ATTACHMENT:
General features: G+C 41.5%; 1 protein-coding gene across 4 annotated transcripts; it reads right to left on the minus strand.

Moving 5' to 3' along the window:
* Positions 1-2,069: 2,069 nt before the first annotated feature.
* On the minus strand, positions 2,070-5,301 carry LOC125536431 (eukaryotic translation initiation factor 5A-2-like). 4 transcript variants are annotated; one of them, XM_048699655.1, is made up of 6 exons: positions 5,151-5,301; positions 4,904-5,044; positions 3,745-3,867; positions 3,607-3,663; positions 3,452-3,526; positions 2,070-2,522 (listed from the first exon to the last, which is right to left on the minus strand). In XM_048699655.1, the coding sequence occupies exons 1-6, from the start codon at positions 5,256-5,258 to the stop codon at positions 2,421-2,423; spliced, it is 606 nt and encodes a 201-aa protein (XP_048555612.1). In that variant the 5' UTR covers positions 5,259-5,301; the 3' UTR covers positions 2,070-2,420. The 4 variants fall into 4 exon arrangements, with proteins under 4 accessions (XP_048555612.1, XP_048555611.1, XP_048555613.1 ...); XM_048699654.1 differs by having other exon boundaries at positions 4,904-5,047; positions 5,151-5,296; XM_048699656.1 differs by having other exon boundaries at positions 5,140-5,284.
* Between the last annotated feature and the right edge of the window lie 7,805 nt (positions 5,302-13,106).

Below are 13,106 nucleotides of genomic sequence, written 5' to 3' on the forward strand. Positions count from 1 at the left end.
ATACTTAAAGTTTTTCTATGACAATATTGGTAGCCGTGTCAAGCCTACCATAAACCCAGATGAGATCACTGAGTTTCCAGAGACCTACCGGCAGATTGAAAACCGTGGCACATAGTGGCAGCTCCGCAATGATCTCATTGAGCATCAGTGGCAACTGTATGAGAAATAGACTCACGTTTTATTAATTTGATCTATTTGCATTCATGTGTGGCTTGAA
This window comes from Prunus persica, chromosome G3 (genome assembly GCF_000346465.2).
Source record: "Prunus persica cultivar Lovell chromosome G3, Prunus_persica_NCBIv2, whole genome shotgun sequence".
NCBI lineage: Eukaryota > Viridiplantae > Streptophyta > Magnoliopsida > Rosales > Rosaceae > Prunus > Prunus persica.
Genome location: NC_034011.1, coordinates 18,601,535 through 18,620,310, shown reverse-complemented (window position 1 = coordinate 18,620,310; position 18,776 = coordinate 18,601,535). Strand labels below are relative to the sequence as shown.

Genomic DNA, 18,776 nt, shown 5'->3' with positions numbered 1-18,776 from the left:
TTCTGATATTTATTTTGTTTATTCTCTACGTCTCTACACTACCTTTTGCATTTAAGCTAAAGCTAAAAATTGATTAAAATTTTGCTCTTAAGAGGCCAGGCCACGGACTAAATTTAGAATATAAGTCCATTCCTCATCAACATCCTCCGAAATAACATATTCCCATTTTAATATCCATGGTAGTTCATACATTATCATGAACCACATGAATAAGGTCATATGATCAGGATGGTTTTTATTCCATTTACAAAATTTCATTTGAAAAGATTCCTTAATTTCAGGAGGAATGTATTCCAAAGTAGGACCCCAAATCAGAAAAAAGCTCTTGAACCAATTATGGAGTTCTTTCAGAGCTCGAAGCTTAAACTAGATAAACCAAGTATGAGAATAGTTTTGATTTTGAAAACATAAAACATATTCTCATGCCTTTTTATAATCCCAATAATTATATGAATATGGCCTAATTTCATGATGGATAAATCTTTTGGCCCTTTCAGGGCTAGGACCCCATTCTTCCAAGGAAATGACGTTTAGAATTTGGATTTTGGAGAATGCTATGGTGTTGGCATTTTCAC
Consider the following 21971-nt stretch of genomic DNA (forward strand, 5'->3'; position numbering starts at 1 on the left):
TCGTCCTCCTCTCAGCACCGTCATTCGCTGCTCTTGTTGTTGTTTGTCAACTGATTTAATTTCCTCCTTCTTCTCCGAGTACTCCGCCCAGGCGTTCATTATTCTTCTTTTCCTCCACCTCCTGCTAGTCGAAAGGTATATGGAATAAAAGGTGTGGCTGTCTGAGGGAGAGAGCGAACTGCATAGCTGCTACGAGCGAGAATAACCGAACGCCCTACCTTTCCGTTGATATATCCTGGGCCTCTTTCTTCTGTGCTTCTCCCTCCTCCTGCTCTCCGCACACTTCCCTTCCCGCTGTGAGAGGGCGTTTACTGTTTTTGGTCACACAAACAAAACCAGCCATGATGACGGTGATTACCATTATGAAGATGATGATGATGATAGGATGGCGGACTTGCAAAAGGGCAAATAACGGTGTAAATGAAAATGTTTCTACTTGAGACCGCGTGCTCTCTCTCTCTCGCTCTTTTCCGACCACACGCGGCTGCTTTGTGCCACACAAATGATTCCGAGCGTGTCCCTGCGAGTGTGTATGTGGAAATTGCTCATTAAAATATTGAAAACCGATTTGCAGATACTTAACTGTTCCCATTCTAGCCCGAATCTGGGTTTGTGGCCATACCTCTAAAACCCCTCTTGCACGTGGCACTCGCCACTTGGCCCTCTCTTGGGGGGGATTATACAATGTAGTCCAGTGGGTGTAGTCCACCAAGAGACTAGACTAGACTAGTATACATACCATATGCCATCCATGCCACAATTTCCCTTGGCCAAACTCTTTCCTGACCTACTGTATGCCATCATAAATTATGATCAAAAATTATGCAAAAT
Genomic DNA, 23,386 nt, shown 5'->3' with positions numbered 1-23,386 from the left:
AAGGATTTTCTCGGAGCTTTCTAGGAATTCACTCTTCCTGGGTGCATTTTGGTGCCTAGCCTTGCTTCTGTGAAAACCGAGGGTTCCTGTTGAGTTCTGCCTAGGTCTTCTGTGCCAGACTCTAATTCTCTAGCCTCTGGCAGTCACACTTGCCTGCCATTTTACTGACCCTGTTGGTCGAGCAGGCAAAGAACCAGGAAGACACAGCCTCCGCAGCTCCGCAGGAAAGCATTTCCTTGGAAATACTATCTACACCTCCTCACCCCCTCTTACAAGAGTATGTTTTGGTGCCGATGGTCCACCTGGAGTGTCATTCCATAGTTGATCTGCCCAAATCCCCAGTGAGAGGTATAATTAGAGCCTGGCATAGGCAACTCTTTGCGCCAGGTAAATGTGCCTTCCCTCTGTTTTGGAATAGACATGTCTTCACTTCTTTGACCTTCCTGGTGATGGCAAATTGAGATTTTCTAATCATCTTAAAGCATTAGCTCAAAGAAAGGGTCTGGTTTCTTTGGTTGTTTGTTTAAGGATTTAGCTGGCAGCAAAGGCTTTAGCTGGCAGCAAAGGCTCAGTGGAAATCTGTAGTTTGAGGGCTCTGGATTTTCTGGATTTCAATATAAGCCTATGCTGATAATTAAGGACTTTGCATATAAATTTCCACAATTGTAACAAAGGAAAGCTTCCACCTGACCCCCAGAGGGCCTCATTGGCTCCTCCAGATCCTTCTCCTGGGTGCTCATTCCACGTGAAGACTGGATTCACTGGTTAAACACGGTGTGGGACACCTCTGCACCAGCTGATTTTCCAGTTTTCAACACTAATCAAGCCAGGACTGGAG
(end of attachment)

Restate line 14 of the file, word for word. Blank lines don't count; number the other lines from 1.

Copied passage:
Consider the following 21971-nt stretch of genomic DNA (forward strand, 5'->3'; position numbering starts at 1 on the left):